3 Common Foot and Ankle Problems, and How To Solve Them

When it comes to maintaining overall health, we often focus on major organs like the heart, lungs, and brain. However, one crucial aspect that sometimes gets overlooked is the health of our feet and ankles. Few parts of our body play such a significant role in our daily lives, impacting mobility, posture, and even our overall well-being.

The foot and ankle provide us with the ability to stand, walk, run, jump, climb, and dance. The human foot has 26 bones, 33 joints, 29 muscles (including 19 that act on the foot alone) and over 100 tendons. The foot supports our entire body weight and absorbs the impact of each step we take. The ankle joint, meanwhile, is the connection point for the leg’s fibula and tibia and the foot’s talus bone. It helps us pivot, turn, and supports us during motor activities like walking, running and dancing. Together, they form the foundation of our body, influencing our entire musculoskeletal system.

With that many moving parts and that much (literal) pressure, it’s no surprise that the foot and ankle can suffer from some painful problems. Here are three of the most common foot and ankle problems, and what can be done to solve them.

Plantar Fasciitis

The thick band of connective tissue that runs from the back of your heel into your toes is called your plantar fascia. This supports the arch of the foot when you land while taking steps throughout the day, ensuring your body has good integrity starting at the heel all the way up to your hip. Due to increased loads in walking, running, or standing; poor or worn out footwear; or unknown and spontaneous changes in tissues as we age, the facia can get inflamed or develop microtears. This causes pain and is what we know as plantar fasciitis. 


There are two stretches our physical therapy teams suggest doing in the morning to help loosen up your plantar fascia, lessening or eliminating pain throughout the day. 

  • Stretch #1: Before getting out of bed, take the heel of the hurting foot and rest it on your opposite knee. With your hand, cup the ankle and lock it with your toes flexed toward the knee. Grab your big toe with your other hand and pull backwards towards your trunk, holding for five seconds. You should feel a stretch along that fascia. Repeat this about 20 times for the tissues to loosen.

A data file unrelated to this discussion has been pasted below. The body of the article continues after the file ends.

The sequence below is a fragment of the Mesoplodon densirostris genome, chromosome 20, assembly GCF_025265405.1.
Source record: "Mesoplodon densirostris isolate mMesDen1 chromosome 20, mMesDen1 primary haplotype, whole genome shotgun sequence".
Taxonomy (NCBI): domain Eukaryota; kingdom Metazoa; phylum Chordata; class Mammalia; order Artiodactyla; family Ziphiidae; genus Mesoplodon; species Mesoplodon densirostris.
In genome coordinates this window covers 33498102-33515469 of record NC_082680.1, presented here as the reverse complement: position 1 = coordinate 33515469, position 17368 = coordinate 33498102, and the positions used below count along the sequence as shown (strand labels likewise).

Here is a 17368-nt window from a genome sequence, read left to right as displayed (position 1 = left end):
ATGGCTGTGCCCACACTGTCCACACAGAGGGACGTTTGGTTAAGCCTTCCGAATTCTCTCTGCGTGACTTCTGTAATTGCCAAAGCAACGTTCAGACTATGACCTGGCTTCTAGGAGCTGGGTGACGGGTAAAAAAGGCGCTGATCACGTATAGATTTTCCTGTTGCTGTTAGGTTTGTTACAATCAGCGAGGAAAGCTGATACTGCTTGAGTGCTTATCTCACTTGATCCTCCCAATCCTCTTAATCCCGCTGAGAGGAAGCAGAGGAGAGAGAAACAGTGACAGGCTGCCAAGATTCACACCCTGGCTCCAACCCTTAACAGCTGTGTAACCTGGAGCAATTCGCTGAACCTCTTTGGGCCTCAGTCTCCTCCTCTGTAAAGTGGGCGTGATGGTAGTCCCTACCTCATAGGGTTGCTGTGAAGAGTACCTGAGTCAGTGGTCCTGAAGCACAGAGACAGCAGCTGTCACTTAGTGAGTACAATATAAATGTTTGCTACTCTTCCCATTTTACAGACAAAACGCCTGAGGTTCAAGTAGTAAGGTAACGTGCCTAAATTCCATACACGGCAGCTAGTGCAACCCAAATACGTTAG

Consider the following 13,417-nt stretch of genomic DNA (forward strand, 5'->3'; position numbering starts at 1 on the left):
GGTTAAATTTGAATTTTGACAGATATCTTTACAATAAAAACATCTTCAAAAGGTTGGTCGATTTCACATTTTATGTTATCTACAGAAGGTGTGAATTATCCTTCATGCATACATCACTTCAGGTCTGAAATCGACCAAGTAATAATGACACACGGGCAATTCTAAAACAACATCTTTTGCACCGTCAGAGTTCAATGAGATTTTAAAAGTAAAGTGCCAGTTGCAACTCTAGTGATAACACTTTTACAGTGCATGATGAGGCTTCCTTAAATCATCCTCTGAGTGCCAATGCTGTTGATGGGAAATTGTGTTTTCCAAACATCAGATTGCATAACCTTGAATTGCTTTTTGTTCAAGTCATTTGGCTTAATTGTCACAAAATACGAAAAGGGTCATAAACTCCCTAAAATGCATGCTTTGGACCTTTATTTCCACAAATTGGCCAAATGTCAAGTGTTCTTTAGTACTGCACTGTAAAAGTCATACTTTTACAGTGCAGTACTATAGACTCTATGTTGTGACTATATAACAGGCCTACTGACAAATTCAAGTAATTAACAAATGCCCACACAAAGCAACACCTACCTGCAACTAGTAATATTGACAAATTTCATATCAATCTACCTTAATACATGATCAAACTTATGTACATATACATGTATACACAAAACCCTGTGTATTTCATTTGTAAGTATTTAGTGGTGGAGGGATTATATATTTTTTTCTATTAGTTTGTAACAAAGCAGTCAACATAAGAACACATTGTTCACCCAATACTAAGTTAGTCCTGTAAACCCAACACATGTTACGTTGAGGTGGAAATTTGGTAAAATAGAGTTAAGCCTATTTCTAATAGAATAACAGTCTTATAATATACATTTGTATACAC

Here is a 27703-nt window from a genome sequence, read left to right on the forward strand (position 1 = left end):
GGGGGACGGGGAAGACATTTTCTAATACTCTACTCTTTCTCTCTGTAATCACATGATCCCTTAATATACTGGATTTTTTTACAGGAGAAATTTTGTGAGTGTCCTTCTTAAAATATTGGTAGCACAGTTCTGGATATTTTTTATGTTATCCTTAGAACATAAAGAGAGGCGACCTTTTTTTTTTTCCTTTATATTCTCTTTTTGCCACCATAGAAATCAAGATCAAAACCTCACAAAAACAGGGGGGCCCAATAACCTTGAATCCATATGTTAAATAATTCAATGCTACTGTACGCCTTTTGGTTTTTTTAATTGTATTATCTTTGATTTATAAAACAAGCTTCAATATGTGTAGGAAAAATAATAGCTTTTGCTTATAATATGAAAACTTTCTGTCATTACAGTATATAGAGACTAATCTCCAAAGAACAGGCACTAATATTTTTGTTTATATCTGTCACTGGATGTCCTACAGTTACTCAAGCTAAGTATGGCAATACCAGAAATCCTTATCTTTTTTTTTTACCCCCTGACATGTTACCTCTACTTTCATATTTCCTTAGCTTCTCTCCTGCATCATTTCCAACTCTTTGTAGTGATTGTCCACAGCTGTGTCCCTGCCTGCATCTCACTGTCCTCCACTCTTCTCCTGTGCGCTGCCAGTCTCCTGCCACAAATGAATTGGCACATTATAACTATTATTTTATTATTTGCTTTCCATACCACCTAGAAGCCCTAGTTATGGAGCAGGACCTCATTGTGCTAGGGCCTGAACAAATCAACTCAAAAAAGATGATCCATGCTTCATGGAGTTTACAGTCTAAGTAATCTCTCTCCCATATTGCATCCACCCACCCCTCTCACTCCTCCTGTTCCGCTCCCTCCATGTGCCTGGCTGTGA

• Stretch #2: Stand next to a wall and place the affected foot against it with your toes running high up the wall, then lean into the wall until you feel a stretch in the heel throughout the arch of the foot and in the calve. Hold this for 30-45 seconds for a nice, prolonged stretch. 

If these stretches don’t fix your pain and you are having trouble keeping up with your normal routine, working with a physical therapist on flexibility and strengthening the foot muscles and legs can help get you back to your full range of living, as can custom heat-molded orthotics which offer a custom fit support in your shoe to promote pain free walking. 

In extreme cases where pain is not subsiding, additional options include injections or surgery. 

Ankle Sprains

Ankle sprains are partial or complete tears of the ligament within a joint due to sudden twisting or rolling movements. Signs of a sprain are: a popping sound at the time of injury, pain in the area, swelling or bruising, difficulty walking, or a limited range of motion. 


Most ankle sprains are minor, and can be treated and healed with the PRICE method:  Protection, Rest, Ice, Compression, and Elevation.

Calluses and Corns

Calluses, also known as hyperkeratotic lesions, affect most of us. Often, as they enlarge they can lead to uncomfortable pressure points or even ulcerations in diabetic patients.

Calluses are typically larger, can be an inch or more in diameter, and vary in shape. They normally develop on the soles of the feet under the heel or balls, on the palms of the hands, or on the knees. Calluses are rarely painful 

Corns tend to be smaller (usually about a quarter-inch to a half-inch in diameter), round, and well defined. They often occur in non-weight-bearing parts of the skin – typically on the tops and sides of toes. Corns can be painful when pressed.


Callus debridement is the cutting or sanding away of the extra tissue from the top of the skin in order to eliminate the pressure that a callus causes. In order to avoid exposure of the patient’s most sensitive skin, a small portion of the callus is always left.

Debridement can help treat corns, as well. Also, a patch containing 40% salicylic acid is often applied to medically reduce or eliminate the corn. 

Avoiding the repetitive actions that caused calluses and corns to form in the first place, as well as wearing proper-fitting shoes, can keep them from recurring.

Our feet and ankles are integral to our overall health and well-being. By taking proactive steps to care for them, you can prevent discomfort and injuries while ensuring you remain active. From choosing the right footwear to seeking professional care when needed, investing in your foot and ankle health pays dividends in maintaining mobility, preventing complications, and enhancing your overall quality of life.